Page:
Liberal Studies major = easy degree?

Discussion in 'General Distance Learning Discussions' started by cmt, Sep 7, 2003.

  1. cmt

    cmt New Member

    Well, I'm going to have a BA in Liberal Studies and I am curious how it is viewed for employment and further academic study. I always had the impression the Lib. Studies majors were for "school teachers." (I think I remember my father telling me that when I was a child!)

    I realize that it depends on what employment one is seeking and what graduate programs one wants to embark on, but any general observations would be appreciated.

    Personally, I went into this degree with the knowledge that I would be earning a second BA/BS soon thereafter. The BA Lib. Studies, for me, was mostly a way to show that I have a breadth of knowledge. My second degree will be of more direct utility for me due to its specificity.

    Any observations, comments, experiences?
  2. Guest

    Guest Guest


    I don't know if liberal studies is synonymous with general studies but I graduated undergraduate school with a B.S. in General Studies with a major in social science/languages. This degree was good enough to enter a master's program at August College (now Augusta State University) and into the M.Div. program at Earlham School of Religion, both accredited by USDoE recognized accrediting agencies. Of course this was nearly 30 years' ago and I know things have changed dramatically so this post may be of little use to you. Only giving my personal experiences in a similar situation.
  3. tcnixon

    tcnixon Active Member

    Your father was mostly correct. The most common use for a bachelor's degree in Liberal Studies is to become an elementary school teacher. Because elementary teachers must teach all the subjects (math, science, language arts, social studies, p.e., etc.), it has been important that they have a broad base of knowledge.

    As for easy, your mileage will vary. What is easy for one person may not be easy for another. Likewise, there will be a wide variation in difficult between schools. Some require higher level math and science and others do not.

    Tom Nixon
  4. Ohnalee

    Ohnalee New Member

    My BA is in Liberal Studies. I had thought about going into teaching, but changed my mind after graduation. In fact, I didn't continue with school until now (15 years later). My advice is, don't stop with this BA. Besides K-12 teaching, there's not much else you can do with it.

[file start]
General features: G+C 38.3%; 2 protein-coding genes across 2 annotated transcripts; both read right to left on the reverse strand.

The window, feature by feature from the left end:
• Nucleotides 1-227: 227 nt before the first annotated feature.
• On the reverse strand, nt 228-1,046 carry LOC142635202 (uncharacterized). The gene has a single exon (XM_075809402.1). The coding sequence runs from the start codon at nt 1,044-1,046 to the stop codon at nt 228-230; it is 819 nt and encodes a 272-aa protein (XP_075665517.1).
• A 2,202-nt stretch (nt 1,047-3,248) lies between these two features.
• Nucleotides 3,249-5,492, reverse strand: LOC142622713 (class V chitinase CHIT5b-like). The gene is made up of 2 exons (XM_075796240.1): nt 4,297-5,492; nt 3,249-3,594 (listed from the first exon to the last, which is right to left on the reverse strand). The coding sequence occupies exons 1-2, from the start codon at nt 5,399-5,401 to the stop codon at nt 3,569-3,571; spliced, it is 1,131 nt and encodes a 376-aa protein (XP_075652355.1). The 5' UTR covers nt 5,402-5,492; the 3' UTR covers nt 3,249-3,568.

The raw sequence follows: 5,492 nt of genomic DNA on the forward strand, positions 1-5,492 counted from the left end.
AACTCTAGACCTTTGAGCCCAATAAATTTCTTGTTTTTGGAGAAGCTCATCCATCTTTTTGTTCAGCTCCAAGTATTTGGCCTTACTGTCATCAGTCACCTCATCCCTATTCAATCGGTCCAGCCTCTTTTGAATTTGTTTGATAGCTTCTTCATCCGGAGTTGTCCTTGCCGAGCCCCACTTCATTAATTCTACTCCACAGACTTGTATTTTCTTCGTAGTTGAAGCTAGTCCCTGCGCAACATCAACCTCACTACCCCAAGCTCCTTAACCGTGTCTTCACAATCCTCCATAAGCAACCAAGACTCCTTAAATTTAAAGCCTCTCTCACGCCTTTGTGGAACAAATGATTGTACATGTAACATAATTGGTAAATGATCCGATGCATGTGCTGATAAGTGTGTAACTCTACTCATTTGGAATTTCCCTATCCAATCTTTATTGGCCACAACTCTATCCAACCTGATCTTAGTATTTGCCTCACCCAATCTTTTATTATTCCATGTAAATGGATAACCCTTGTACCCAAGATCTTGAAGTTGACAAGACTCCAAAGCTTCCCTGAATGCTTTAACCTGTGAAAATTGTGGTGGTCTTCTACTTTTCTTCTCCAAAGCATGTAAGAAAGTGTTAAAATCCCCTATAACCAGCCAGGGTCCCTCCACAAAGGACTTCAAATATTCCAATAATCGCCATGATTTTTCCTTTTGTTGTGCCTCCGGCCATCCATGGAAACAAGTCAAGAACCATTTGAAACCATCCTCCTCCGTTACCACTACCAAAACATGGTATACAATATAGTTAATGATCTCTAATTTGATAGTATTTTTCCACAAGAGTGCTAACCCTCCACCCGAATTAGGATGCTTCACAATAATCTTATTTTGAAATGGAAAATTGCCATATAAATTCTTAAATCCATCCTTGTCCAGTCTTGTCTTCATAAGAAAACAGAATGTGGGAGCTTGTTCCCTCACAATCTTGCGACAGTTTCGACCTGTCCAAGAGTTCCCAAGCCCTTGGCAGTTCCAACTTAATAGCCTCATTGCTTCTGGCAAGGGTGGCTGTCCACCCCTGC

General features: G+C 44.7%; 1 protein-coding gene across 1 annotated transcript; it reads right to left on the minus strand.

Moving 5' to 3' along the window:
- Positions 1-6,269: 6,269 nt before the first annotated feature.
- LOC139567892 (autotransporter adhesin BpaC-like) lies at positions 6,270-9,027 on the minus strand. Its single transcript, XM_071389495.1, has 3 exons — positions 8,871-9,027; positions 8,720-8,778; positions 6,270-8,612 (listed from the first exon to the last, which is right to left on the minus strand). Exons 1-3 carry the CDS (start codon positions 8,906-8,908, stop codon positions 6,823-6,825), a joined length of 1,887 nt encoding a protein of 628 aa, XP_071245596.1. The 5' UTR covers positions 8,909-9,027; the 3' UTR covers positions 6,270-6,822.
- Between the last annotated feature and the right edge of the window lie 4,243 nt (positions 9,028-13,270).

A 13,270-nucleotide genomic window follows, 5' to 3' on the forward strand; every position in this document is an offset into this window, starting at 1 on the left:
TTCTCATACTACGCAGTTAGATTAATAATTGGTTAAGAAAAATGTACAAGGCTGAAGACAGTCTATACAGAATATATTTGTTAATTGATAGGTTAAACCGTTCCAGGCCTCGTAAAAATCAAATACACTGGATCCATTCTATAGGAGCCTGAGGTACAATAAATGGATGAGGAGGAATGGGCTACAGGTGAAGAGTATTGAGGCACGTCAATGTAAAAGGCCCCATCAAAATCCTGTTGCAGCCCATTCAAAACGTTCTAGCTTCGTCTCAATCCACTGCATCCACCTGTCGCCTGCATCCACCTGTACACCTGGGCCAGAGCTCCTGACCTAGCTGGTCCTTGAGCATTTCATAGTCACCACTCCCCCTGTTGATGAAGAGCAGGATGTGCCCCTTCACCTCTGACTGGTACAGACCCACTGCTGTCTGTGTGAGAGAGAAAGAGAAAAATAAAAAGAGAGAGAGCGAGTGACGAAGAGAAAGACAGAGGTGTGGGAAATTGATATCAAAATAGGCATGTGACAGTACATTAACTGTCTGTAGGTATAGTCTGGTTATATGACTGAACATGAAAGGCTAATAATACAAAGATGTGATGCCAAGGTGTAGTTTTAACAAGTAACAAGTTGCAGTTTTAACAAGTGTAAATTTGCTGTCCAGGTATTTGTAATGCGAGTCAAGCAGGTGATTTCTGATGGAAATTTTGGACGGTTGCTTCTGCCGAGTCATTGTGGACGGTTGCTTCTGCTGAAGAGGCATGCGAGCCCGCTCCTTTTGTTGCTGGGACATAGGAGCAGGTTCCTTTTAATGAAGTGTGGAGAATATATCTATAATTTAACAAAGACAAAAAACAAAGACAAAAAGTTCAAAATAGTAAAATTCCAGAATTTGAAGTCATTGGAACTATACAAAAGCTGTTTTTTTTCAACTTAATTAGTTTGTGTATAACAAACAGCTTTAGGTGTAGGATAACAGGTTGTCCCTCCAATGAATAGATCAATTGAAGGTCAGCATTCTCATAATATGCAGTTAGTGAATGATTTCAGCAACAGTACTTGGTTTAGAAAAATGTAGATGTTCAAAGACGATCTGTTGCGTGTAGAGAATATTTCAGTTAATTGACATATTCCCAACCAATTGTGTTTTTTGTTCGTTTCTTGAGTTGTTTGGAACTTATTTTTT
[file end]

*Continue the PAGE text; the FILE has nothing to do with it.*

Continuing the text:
5. NNAD

    NNAD New Member

    Easy? Nonsense... The liberal arts were once considered authentic "education", while business schools were "training". How the times have changed. In a perfect world an education would mean you are a well-rounded, disciplined learner who is ready for more challenges. Unfortunately too many HR directors feel a degree in a certain field means you need less training. Hogwash. What we need is more inter and multidisciplinary curriculum in college, not more specialized training. In my opinion college is much more about learning how to think clearly and communicate...

    Donald Regan went to an Ivy League school, studied English Lit, went to war, and then got hired by a Wall Street Firm. He ended up as Secretary of the Treasury then White House Chief of Staff.

    Unfortunately, the market is not calling for more liberal arts grads... hence very few DL grad programs in the liberal arts.
  6. 4Q

    4Q New Member

    I earned a BA in Liberal Studies from TESC in May 2002. Like you, initially I was curious about the value of my degree. However, believe the degree will prove to be a real door opener when it comes to employment. At least I can get a foot in the door for jobs that simply specify "applicant must have an accredited bachelor's degree" period. Before earning my BA, I really didn't have a shot at those jobs. Without it, I would essentially be "a high school grad with work experience".

    Even if my major was astronomy, I could still at least apply for those jobs.

    4Q out
  7. Ian Anderson

    Ian Anderson Active Member

    The electives in my USNY BSLS were all engineering and business courses. I then went on to earn two technical master degrees. I never had any school or employer question my academic credentials.

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